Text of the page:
60 Indian Poets as the titles suggests, is an anthology of sixty ‘Indian’ poets (though the brief bio attached to each poet’s poem shows that a number of poets anthologized were not even born in India and though I am none to reject their Indianness in poetry whosoever I am) like Aimee Nezhukumatathil (b. Chicago), Sudesh Mishra(b. Suva, Fiji), Shrikant Reddy(b. Chicago), David Dabydeen(b. Guyana), Ravi Shankar(b. USA), Jane Bhandari(b. Edinburgh), Prageeta Sharma(b. Massachusetts), Daljit Nagra(West London), Sampurna Chattarji(Dessie, Ethiopia) while a number of others spent a larger part of their lives in other countries or permanently settled there or say they are still ‘diasporic’ poets in particular. A close scrutiny of the book reveals that a number of poets chiefly hail from Mumbai (like Adil Jussawala, Menka Shivdasani, Jerry Pinto, Ranjit Hoskote, Melanie Silgardo, Anand Thakur, Dom Moraes, Leela Gandhi, Arundhati Subramaniam, Saleem Peeradina, Manohar Shetty, Mani Rao and Nissim Ezekiel, ), Pune (Eunice de Souza, Lawrence Banleman, Vinay Dharwadker and Mukta Sambrani), Kolkata (Amit Chudhury and Vikram Seth), Chennai (Tinashi Doshi), Bangalore (Vijay Sheshadri and Jeet Thayil) or the their suburban. Either these poets are born in Metros or working and living there permanently. The present selection makes me feel that the pious rivulet of poetry in English which is more than 180 years old is flowing in few metros only and it is drying up when it is turning its flow towards Small cities even in the era of Global Village when distances do not matter much. Surprisingly, no practicing poet is selected from Punjab, U.P.(Save H Masud Taj, who was born in Moradabad but ‘educated in Bombay, Ooty and Panchgani’ and later on migrated to Ottawa Arvind Krishna Mehrotra who was born in Lahore, but ‘lives in Allahabad and Dehradun’ and Mamta Kalia who according to the editor, ‘in Bombay’ ‘writes in English’ and ‘in Allahabad’ ‘writes’ ‘in Hindi’ as if the poetic soil of Allahabad is barren in English.) and Rajasthan (Save Prageeta Sharma whose ‘parents arrived in US from Rajasthan’).
The above data makes me to raise another point as to why these three major states who have been playing a key role in the reconstruction of the nation since independence failed in producing poets who could write in English.
Besides, the unequal number of poems in the selection looks a bit unpleasant. The poems of the poets like Amit Chadhury, Jane Bhandari, Saleem Peeradina, Deepankar Khiwani, H. Masud Taj, E. V. Ramakrishnan, Vijay Sheshadri and Arun Kolatkar could not even cross three while the poems (including the poems of the Editor) like Vikram Seth, Prageeta Sharma, Eunice de Souza, G. S. Sharat Chandra reach to nine and even more.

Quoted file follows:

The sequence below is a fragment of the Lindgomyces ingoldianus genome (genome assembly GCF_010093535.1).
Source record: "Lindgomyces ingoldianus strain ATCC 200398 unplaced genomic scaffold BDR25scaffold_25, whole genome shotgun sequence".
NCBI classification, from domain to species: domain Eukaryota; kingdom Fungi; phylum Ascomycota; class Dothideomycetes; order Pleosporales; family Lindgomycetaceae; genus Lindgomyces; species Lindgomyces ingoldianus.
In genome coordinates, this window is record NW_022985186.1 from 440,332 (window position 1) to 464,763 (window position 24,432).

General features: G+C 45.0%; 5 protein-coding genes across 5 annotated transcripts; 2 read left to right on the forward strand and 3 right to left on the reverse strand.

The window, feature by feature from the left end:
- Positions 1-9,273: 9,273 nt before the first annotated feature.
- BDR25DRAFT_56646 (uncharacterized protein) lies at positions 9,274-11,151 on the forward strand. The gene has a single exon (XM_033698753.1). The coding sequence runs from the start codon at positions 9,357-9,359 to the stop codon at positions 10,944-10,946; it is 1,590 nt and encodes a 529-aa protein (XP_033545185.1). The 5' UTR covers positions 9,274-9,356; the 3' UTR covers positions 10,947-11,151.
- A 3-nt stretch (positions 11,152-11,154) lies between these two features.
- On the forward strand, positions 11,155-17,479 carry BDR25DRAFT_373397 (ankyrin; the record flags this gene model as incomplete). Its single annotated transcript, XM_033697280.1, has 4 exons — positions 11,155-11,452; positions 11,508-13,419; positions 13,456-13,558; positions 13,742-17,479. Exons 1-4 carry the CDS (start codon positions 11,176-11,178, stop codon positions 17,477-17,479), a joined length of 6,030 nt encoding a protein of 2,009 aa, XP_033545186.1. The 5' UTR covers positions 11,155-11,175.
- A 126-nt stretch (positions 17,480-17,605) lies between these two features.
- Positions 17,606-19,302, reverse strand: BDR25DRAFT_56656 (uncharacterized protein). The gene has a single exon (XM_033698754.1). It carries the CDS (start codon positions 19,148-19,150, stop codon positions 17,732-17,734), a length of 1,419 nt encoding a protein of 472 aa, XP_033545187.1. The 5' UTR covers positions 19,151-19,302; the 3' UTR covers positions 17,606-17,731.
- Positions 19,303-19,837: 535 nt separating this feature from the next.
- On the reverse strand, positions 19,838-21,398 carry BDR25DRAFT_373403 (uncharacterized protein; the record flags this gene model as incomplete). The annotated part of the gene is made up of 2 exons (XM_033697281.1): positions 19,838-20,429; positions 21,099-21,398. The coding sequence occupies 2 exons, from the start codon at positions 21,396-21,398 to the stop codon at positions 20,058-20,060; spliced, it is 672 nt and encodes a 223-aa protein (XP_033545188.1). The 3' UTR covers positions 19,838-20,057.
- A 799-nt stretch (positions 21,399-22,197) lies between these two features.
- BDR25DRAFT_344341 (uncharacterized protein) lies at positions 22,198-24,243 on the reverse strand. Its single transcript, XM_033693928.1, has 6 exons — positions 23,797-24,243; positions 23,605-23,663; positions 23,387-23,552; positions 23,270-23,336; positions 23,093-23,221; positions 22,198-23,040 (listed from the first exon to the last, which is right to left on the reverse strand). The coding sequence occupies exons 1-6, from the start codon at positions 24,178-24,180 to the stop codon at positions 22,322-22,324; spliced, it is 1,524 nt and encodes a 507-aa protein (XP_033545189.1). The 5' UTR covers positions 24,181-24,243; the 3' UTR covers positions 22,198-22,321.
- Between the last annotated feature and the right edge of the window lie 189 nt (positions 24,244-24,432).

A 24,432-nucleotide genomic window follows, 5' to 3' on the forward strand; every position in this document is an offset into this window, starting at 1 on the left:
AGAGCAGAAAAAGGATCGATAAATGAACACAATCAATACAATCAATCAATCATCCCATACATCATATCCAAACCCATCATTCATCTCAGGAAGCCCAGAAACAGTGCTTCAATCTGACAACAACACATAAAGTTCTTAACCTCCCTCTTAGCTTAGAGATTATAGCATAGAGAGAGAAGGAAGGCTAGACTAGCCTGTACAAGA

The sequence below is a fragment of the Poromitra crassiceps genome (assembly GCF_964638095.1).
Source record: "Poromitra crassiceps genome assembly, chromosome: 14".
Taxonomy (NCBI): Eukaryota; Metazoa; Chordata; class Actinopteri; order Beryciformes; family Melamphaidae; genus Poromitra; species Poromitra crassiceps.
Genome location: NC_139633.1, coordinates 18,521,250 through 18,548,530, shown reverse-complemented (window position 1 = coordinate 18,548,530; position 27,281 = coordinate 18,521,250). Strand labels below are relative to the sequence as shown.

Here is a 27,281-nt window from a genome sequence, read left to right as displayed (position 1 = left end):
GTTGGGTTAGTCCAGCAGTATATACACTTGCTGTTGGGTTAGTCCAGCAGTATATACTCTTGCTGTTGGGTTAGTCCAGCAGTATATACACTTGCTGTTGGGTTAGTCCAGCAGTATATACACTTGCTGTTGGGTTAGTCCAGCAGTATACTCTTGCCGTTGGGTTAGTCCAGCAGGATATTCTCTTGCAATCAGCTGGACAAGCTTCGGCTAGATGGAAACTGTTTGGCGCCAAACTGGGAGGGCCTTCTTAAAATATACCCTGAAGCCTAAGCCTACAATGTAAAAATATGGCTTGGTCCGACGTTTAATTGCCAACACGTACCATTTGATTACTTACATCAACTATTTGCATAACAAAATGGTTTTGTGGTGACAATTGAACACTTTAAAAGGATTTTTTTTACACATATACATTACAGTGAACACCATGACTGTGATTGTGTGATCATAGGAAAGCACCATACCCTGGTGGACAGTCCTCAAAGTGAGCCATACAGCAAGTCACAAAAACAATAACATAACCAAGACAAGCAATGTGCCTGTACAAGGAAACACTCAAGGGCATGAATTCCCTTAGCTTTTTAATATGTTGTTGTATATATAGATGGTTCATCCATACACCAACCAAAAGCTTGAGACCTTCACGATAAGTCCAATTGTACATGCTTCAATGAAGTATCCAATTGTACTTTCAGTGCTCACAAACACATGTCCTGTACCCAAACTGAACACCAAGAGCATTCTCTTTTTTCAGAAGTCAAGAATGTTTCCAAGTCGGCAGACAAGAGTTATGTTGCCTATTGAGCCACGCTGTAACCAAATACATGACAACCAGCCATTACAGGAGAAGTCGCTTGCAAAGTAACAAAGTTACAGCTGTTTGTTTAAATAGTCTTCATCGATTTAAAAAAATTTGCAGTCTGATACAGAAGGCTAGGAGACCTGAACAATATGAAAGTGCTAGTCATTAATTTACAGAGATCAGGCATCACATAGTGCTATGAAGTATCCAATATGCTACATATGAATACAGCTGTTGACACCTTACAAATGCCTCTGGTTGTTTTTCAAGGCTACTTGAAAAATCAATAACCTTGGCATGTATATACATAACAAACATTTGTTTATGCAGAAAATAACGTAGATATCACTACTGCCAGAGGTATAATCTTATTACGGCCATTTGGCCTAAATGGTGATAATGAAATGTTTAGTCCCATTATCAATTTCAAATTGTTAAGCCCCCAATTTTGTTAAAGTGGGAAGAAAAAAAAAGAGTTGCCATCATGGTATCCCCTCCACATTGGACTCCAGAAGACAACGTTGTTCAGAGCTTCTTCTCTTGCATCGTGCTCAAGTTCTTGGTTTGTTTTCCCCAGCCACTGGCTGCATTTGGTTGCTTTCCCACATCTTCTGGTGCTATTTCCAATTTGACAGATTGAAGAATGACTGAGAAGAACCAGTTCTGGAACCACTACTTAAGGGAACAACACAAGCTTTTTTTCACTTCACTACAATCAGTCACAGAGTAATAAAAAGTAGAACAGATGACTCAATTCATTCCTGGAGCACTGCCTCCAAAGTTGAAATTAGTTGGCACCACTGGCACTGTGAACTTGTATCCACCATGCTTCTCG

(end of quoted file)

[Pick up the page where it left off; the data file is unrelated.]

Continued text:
However the anthology is nicely prepared because it has introduced me to new and fresh voices like Vivek Narayanan, Jeet Thayil and Arundhati Subramaniam and also old but all time favourites of each and every avid reader of Indian English Poetry, like A. K. Ramanujan, Dilip Chitre, Arun Kolatkar, K.Satchidanandan, Jayant Mahapatra, Tabish Khair, Bibhu Padhi, Imtiaz Dharkar or R. Parthasarthy. The poems of these poets are always fresh, riveting and ‘Indian’ in the sense of Indianness that we will have to find out (if available) in the poems of poets who are more ‘diasporic’ than ‘Indian’.
The nicely editing skill of Jeet Thayil can be marked out in his editorial titled ‘One Language Separated By Sea’ in which he, starting from Gandhi’s sojourn to England at an age of nineteen, tries to observe the scenario of English in all its totality covering foils and foibles as well as strong points. He says:
Those who write in English- a small, Westernized, middle-class minority- are divided by more than language from other Indian Writers. Where a Malyalam poet has distinct readership, English language poets do not. They are known only unto themselves. This has led to crisis of identity….” (xi)
Here I rise in dissention again when Jeet comes to discuss about the identity of the poets writing in English because the poets selected for anthology are already well-known now and they are much discussed, analyzed or even eulogized by the critic of India and abroad. But what will happen to the fate of the poets who are not in Jeet’s anthology. Poets like R. K. Singh, O. P. Bhatnagar, Baldev Mirza, Hazara Singh, P. Raja, R.R. Menon, Dwarkanath H. Kabadi, I. K. Sharma, D. C. Chambial, Prakash Joshi, R. C. Shukla, R. K. Bhushan, Nar Deo Sharma, Mahanad Sharma, Syed Amanuddin, Subhash Chandra Saha, C. Raju, Pronab Bandhopadhyay, Krishna Srinivas, Syed Ameeruddin, L. N. Mahapatra, P C K Prem, Niranjan Mohanty, T. V. Reddy and A. N. Dwivedi to name a few only who have been writing over decades but hardly any publisher like Penguin, Harper or Macmillan could ever think of publishing them or any other editor (including Jeet Thayil) could ever try to place them in any such anthology of ‘Sixty’ or ‘Hundred’ poets. Are they not suffering from Identity Crisis in their homelands? These poets were born, fed, nourished and they served here despite all hardships or crisis whether of financial or Identity, chose not to go overseas and tried to see, breathe, and feel the real India not the one only of Slumdog Millionaire or Biharis (A derogatory term among Delhites)
I would ask Jeet to come and take a perusal of the poets mentioned by so that he may be able to edit further an anthology of ‘Indian’ poets centered not only to any peculiar ‘city’ or general ‘foreign’ country.